Just when you figured that the gentlemen callers had stopped sipping mint juleps on the bachelorette porch of Sirius XM Radio (NASDAQ:SIRI), out comes the poison.

The satellite radio giant is adopting a poison pill clause in an 8-K filing this week. It essentially thwarts hostile takeovers, by granting existing shareholders diluting rights if a potential acquirer snaps up more than 4.9% of the company's stock. Liberty Media (NASDAQ:LCAPA) -- with its 40% stake in the company -- is naturally exempt from the provision.

I'm no fan of poison pills. You shouldn't be, either. They're typically called "shareholder rights plans" but they may as well be called "shareholders wronged." Instead of letting a higher-bidding outsider offer investors an exit strategy at a premium, it forces the prospective suitor to come to terms that are agreeable with the existing board. It's like picking up a date, only to find a chaperone -- and a chastity belt -- attached to the outing .

Sirius XM is an attractive buyout candidate. Despite a history of red ink, Sirius XM had no problem attracting capital when it needed an influx of funds. Liberty Media and EchoStar (NASDAQ:SATS) stepped up with competing bids to bail out the satellite radio provider in February.

Liberty Media and EchoStar's Charles Ergen have interests in satellite television -- DirecTV (NYSE:DTV) and DISH Network (NASDAQ:DISH), respectively -- so they already appreciate the coast-to-coast appeal of satellite-beamed subscription services. Sirius XM may be losing money, but it's hard to refuse a monopoly with more than 19 million monthly subscribers.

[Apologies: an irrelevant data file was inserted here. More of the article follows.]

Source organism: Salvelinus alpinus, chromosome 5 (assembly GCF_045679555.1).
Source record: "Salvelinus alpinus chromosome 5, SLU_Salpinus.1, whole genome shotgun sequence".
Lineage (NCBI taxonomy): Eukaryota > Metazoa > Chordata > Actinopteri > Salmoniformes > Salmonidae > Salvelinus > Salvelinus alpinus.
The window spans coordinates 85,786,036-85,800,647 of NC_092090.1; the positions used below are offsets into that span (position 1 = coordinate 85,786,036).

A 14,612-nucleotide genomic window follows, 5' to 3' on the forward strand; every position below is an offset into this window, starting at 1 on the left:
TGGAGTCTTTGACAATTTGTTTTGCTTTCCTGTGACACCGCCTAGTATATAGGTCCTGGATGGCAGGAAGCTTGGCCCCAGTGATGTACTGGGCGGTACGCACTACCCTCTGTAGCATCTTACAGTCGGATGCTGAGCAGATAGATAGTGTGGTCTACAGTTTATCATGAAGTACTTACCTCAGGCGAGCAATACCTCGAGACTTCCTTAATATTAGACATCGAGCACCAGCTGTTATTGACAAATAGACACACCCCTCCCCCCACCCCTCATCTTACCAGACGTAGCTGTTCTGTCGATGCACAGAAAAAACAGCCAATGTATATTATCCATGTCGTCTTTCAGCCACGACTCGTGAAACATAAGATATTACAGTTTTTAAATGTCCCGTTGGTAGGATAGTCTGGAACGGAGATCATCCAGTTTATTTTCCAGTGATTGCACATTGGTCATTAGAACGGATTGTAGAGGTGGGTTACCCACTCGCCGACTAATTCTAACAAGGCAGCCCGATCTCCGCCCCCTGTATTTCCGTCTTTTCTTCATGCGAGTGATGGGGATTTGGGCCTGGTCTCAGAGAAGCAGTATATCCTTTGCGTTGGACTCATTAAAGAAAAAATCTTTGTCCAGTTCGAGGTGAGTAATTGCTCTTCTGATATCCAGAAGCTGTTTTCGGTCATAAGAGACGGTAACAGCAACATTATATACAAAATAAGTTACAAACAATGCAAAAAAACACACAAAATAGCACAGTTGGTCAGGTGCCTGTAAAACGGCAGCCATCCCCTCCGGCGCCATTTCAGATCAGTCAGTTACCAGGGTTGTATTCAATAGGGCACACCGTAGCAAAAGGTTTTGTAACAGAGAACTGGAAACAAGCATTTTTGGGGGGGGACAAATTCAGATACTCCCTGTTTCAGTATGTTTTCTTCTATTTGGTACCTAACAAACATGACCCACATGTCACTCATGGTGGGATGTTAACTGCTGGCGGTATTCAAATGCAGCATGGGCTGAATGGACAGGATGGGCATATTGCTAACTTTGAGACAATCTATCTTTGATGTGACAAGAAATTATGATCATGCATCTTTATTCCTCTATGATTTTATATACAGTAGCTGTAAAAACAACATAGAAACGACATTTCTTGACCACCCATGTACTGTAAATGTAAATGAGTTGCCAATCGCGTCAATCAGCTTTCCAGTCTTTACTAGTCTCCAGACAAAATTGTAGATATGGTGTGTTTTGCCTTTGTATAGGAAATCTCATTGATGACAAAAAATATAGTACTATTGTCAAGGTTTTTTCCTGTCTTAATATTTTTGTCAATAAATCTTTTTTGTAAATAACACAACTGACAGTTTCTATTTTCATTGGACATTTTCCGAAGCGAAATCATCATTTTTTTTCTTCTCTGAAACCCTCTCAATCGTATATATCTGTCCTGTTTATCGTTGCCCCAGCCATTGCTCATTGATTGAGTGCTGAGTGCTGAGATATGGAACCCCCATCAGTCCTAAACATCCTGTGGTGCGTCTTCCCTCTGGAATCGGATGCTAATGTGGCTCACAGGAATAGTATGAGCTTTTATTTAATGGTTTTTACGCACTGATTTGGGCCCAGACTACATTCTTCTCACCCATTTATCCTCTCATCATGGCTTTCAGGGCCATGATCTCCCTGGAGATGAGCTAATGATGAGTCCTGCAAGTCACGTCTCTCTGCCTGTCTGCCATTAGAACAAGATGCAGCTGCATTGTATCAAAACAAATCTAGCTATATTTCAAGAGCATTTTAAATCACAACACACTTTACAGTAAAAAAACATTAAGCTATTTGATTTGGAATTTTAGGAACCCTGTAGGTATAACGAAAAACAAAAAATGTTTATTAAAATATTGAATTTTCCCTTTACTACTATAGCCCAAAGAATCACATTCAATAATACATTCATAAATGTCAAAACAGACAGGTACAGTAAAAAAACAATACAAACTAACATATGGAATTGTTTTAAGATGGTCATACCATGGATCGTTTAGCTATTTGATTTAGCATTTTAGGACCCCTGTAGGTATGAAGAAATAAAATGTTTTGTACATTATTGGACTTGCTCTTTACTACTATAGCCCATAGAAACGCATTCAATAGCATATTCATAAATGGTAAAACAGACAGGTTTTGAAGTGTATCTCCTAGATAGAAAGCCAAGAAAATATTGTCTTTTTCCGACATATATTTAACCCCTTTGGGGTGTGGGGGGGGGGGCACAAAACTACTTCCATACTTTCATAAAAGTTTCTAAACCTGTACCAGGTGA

Sirius XM is also an attractive buyout candidate to any profitable company with no love for the IRS. Sirius XM has rung up billions in cumulative losses over the years, which can be carried forward to offset the tax bite on billions in eventual profits. The transferability of that perk is a delicate and contested issue, and it's just one more reason why a potential buyer would want to play nice with Sirius XM, instead of storming in unannounced.   

This doesn't mean I'm warming up to Sirius XM's Rights Plan. However, I will have to concede that some poison pills aren't entirely tough to swallow. CBS (NYSE:CBS) came to terms with CNET Networks last year, shortly after it rolled out a poison pill. An even happier ending was in store for auto-parts retailer CSK Auto. It adopted a poison pill defense after larger rival O'Reilly Automotive (NASDAQ:ORLY) made an unsolicited offer to take it out at $8 a share. O'Reilly made nice a few weeks later, with a deal valued at $12 a share.

If a buyer really wants a company, it won't let a poison pill get in the way. However, we may never know whether the extra hassle forces shareholders to settle for less. It certainly has a way of clearing up the front porch, leaving abandoned mint juleps in its wake.

More news than static on Sirius XM:

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Longtime Fool contributor Rick Munarriz subscribes to both XM and Sirius. He does not own shares in any of the companies in this story. He is also part of the Rule Breakers newsletter research team, seeking out tomorrow's ultimate growth stocks a day early. The Fool has a disclosure policy.